After finally unveiling the much-talked about Android 4.4 KitKat a few days back, Google has revealed that the different versions of the last release of its mobile operating system, Jelly Bean, are now running on more than half of all Android devices. It's worth pointing out that the total sample excludes forked variants of Android (the ones on Amazon's Kindle Fire tablets) and variants in China that don't include Google services.
Sharing the distribution data
of different versions of Android, for the month of November, Google informed that the most recent version of Jelly Bean, Android 4.3 is now present on 2.3 percent devices, compared to the 1.5 percent share it registered, last month. Android 4.2.x is now on 12.5 percent devices (vis a vis 10.6 percent, last month), while Android 4.1.x is now on 37.3 percent devices (its share was 36.5 percent previously).
Android 4.0.x or Ice Cream Sandwich registered a share of 19.8 percent, a decline of 0.8 points.
Android 2.2 Froyo's device distribution share was 1.7 percent, a dip of 0.5 points while the share of Gingerbread (Android 2.3.x) was 26.3 percent, compared to 28.5 percent last month. While Gingerbread's share reduced by 2.2 points this month, it still has the second-largest share, making things difficult for developers who've been trying to put Android 4.0 as the threshold. This also implies that a major number of Android users don't get access to the latest version of some apps.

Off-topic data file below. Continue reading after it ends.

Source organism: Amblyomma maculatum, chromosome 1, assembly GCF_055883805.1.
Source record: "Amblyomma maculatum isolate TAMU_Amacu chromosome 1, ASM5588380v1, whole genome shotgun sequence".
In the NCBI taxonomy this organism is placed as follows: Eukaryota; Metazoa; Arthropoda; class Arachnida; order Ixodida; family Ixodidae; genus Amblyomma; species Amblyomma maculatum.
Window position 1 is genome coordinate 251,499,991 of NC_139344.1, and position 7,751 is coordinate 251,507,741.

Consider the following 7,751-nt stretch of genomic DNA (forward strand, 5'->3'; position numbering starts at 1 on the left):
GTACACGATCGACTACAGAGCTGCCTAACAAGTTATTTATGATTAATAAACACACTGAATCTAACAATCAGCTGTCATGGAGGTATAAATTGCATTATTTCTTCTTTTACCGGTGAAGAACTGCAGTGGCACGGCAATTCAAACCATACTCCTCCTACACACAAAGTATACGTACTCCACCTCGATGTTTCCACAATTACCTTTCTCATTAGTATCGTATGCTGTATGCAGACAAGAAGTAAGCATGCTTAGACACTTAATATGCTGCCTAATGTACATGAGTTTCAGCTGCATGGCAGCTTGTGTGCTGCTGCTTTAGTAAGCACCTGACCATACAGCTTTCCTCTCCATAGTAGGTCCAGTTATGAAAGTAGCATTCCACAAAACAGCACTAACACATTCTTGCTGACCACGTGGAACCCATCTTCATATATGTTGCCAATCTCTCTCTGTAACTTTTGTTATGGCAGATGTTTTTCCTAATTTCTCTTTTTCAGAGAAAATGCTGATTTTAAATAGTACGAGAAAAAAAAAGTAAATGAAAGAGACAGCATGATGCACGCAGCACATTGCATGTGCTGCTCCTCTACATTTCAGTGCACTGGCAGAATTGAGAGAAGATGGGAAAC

Beginning April, the data charts are now based on the data collected from each device when the user visits the Google Play store. Google says this is to make it more accurate and reflect the percentage of users who are actively engaged in the Android and Google Play ecosystem. Prior to this, data was collected when the device simply checked-in to Google servers.
Starting September, Google stopped including Android 1.6 Donut and Android 2.1 Éclair in the data as it is gathered from the new version of Google Play store app, which supports Android 2.2 and above.
A number of budget devices are still releasing with Android 2.3 and Android 4.0, with no clear update path, making things difficult for consumers and developers.
Google released Android 4.4 KitKat, the latest iteration of Android, last week, along with the Nexus 5, the company's new showcase smartphone that ships with the new OS. Android 4.4 will soon be available
on Nexus 4 smartphone, Nexus 7 and Nexus 10 tablets. In addition to that , Google also revealed that the new Android iteration will be rolled out to Google Play editions of Samsung Galaxy S4 and HTC One in the coming weeks. However, the two generation old Galaxy Nexus will not receive the update